06/05/05 06:36:18 38.24N 118.76W 0.0 4.7Mw C* 22 km E of Bodie, CA 06/05/05 06:39:38 38.21N 118.78W 11.4 2.2Md C* 21 km E of Bodie, CA 06/05/05 06:44:11 38.23N 118.76W 4.0 2.3Md C* 22 km E of Bodie, CA 06/05/05 09:14:31 38.21N 118.77W 11.8 2.3Md C* 21 km E of Bodie, CA 06/05/05 14:35:55 38.22N 118.77W 14.6 2.2Md B* 21 km E of Bodie, CA 06/05/06 03:51:09 37.55N 118.82W 3.1 2.2Md A* 12 km W of Toms Place, CA 06/05/06 17:28:44 38.81N 122.80W 3.4 2.5Md A* 1 km NNE of The Geysers, CA 06/05/06 18:39:54 35.72N 121.14W 4.7 2.5Md C* 9 km NNE of San Simeon, CA 06/05/06 20:36:59 36.98N 120.77W 5.5 2.1Md B* 11 km SE of Los Banos, CA 06/05/07 02:03:39 37.26N 122.13W 6.8 2.3Md B* 10 km SW of Cupertino, CA 06/05/07 02:45:32 36.03N 120.60W 7.7 2.3Md B* 21 km NW of Parkfield, CA 06/05/07 07:37:38 40.37N 124.16W 30.1 2.2Md B* 12 km ENE of Petrolia, CA 06/05/07 08:55:16 36.04N 120.61W 9.5 2.5Md A* 23 km NW of Parkfield, CA 06/05/07 13:59:42 38.22N 118.76W 13.1 3.1Ml B* 22 km E of Bodie, CA 06/05/07 14:06:40 38.20N 118.78W 5.0 2.0Md C* 20 km E of Bodie, CA 06/05/07 17:43:36 38.80N 122.80W 1.8 2.4Md A* 1 km E of The Geysers, CA 06/05/07 22:55:49 38.83N 122.80W 2.6 2.1Md A* 4 km N of The Geysers, CA [compton ~]$

Yeah, I know - Californians never notice anything less than a 5.0. ;-)

(Used to was, you could finger snipped-for-privacy@andreas.wr.usgs.gov as well, but it's not replying to me.)

Old guy

Reply to
Moe Trin

snipped-for-privacy@painkiller.example.tld (Moe Trin) hath wroth:

formatting link
much near the Peoples Republic of Santa Cruz. I guess my wireless access point is stable.

Well, we don't really get use to minor earthquakes. We just learn to pretend that the next shaker will not turn into "the big one".

Reply to
Jeff Liebermann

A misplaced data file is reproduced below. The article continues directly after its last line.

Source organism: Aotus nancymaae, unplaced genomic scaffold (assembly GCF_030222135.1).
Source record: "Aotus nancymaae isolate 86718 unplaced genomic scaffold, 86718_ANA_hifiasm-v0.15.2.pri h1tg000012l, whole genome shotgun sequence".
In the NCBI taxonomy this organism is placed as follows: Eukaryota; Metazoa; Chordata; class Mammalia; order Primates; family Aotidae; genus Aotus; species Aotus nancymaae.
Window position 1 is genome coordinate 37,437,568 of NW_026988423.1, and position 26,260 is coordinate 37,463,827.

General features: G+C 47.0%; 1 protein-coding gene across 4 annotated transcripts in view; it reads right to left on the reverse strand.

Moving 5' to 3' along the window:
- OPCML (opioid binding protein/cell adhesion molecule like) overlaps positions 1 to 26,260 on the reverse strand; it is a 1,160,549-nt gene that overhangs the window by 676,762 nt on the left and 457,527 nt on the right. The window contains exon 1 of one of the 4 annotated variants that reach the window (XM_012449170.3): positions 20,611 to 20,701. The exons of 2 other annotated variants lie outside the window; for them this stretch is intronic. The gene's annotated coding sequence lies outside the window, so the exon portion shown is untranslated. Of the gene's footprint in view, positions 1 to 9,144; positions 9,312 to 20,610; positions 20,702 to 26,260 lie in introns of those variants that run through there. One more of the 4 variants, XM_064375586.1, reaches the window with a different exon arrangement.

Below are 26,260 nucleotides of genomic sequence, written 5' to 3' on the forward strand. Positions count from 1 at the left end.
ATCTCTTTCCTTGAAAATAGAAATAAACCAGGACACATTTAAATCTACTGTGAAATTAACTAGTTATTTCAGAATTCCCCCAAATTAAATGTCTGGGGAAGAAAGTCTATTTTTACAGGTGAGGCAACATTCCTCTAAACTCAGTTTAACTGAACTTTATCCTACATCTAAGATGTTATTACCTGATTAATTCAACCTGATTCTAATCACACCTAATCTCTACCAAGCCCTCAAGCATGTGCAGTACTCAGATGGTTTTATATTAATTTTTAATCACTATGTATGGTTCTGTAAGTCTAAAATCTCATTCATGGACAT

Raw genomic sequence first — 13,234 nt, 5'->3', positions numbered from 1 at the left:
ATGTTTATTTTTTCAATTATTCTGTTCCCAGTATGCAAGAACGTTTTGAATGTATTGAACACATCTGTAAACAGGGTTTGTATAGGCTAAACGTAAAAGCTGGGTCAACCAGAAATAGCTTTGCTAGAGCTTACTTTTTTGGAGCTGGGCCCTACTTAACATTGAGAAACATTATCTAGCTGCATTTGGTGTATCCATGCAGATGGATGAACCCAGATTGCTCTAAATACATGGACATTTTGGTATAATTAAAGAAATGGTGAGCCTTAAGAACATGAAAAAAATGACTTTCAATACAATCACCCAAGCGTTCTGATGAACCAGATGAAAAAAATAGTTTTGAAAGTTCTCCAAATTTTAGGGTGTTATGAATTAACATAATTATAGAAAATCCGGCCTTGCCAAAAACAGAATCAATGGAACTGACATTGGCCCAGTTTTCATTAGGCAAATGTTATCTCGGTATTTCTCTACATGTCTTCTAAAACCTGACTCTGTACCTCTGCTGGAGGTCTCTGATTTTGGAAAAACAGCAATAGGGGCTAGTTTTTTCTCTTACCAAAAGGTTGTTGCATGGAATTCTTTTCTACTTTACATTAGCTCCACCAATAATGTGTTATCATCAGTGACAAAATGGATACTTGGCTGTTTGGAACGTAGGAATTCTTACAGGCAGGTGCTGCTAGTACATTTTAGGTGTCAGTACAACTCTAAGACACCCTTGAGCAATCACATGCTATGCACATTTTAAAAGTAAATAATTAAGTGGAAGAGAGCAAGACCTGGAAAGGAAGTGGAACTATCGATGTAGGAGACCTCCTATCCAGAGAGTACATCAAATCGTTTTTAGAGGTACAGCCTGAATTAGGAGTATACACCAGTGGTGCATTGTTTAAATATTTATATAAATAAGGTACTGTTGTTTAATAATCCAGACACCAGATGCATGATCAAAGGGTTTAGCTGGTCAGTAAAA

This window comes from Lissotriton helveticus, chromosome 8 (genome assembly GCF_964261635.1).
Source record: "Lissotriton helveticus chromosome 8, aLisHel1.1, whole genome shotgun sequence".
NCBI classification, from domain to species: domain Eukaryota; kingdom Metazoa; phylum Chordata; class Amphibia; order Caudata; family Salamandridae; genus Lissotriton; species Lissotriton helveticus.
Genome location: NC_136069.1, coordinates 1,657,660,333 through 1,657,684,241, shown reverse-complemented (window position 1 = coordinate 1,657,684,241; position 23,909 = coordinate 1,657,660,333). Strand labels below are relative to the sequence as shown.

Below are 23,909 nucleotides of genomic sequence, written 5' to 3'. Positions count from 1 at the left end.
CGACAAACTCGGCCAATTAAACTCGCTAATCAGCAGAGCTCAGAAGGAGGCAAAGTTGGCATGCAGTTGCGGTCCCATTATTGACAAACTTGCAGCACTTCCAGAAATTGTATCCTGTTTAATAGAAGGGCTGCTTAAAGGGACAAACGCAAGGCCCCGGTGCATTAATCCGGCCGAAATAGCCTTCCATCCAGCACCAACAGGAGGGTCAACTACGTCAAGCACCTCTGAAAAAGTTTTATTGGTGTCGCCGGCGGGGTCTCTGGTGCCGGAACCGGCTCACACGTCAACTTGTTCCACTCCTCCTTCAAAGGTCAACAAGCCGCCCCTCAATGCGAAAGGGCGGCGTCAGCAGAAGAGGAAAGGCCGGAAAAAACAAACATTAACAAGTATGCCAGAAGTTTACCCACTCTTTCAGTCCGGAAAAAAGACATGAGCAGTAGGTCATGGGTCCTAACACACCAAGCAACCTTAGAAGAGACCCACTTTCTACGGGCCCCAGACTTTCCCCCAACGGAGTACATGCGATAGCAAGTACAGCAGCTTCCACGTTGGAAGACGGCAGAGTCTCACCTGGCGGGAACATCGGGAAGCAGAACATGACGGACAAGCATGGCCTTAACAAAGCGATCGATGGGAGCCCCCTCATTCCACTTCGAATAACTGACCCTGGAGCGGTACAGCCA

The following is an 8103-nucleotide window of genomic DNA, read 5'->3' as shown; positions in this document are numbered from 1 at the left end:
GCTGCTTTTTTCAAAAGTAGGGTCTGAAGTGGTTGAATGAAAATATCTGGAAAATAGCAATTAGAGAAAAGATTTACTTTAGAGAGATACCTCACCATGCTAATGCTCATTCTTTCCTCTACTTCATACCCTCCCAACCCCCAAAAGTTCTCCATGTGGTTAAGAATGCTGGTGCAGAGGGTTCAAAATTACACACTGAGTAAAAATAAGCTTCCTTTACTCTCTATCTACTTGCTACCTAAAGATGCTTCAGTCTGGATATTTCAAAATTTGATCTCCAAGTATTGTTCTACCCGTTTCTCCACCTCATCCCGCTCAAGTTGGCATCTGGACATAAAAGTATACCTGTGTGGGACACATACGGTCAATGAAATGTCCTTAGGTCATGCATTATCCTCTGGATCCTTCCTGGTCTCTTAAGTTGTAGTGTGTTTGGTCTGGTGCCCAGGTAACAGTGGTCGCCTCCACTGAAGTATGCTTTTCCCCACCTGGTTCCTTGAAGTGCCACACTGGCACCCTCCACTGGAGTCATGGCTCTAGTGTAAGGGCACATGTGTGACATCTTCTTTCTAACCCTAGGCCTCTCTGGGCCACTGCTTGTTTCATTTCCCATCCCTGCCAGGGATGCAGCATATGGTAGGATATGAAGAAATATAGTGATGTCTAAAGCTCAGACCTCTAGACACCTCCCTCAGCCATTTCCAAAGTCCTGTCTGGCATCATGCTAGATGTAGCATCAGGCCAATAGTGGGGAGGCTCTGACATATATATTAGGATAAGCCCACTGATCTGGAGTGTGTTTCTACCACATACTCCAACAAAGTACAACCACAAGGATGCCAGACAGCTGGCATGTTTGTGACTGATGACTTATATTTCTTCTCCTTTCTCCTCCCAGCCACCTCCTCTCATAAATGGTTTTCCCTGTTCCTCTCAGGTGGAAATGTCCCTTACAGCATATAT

[POSTED TO alt.internet.wireless - REPLY ON USENET PLEASE]

It all depends on how the router is designed. It's not hard to design a device that isn't killed by an interrupted firmware load. If it is killed, that simply means that it was badly designed. Return it under warranty and get something better.

Reply to
John Navas

[two web pages]

I like the finger service - faster, as you only get about a page of text. When I was living in the Bay area, I had a shell alias ('quake') that ran finger against the UCB and Menlo Park servers.

I knew Berzerkely had declared independence decades ago - didn't realize the movement had made it to SC. I thought that this one

]06/05/07 02:03:39 37.26N 122.13W 6.8 2.3Md B* 10 km SW of Cupertino, CA

was probably the closest, but a 2.3 would be very hard to detect.

One would hope.

True story - I'm in some self service gas station on El Camino in Sunnyvale, filling up the car. You know, leaning against the car, holding the nozzle control, and looking in the direction of the pump (but with the mind a million miles away thinking about some problem at work). The car begins gently swaying, and I look around trying to see which wise-ass it is from work who's rocking the car as a joke. Then I see the woman who has the driver side door of the car in front of me open, as if she's going to get in, and her eyes are as big as dinner plates - _REAL_ panicky looking. Glance at the plates on the car - someplace back East. Look around - nobody else is even looking around. Hmmm - probably a 3.0

I was a bit further away from Loma Prieta - maybe 21 miles (just South of the junction of 101 and 237). USGS had a seismometer very close by, which showed 11 inches of movement, mainly up/down. The horizontal component was about 4 inches - at a right lively rate. I had an empty glass fall off the table, and a light switch broken (bookcase swaying sheared off the actuator of the switch). Is channel 54 still showing "Surviving the Big One" from KCET during pledge week? I think I still have a copy on tape - we must have watched that program half a dozen times - learned something each time too.

Old guy

Reply to
Moe Trin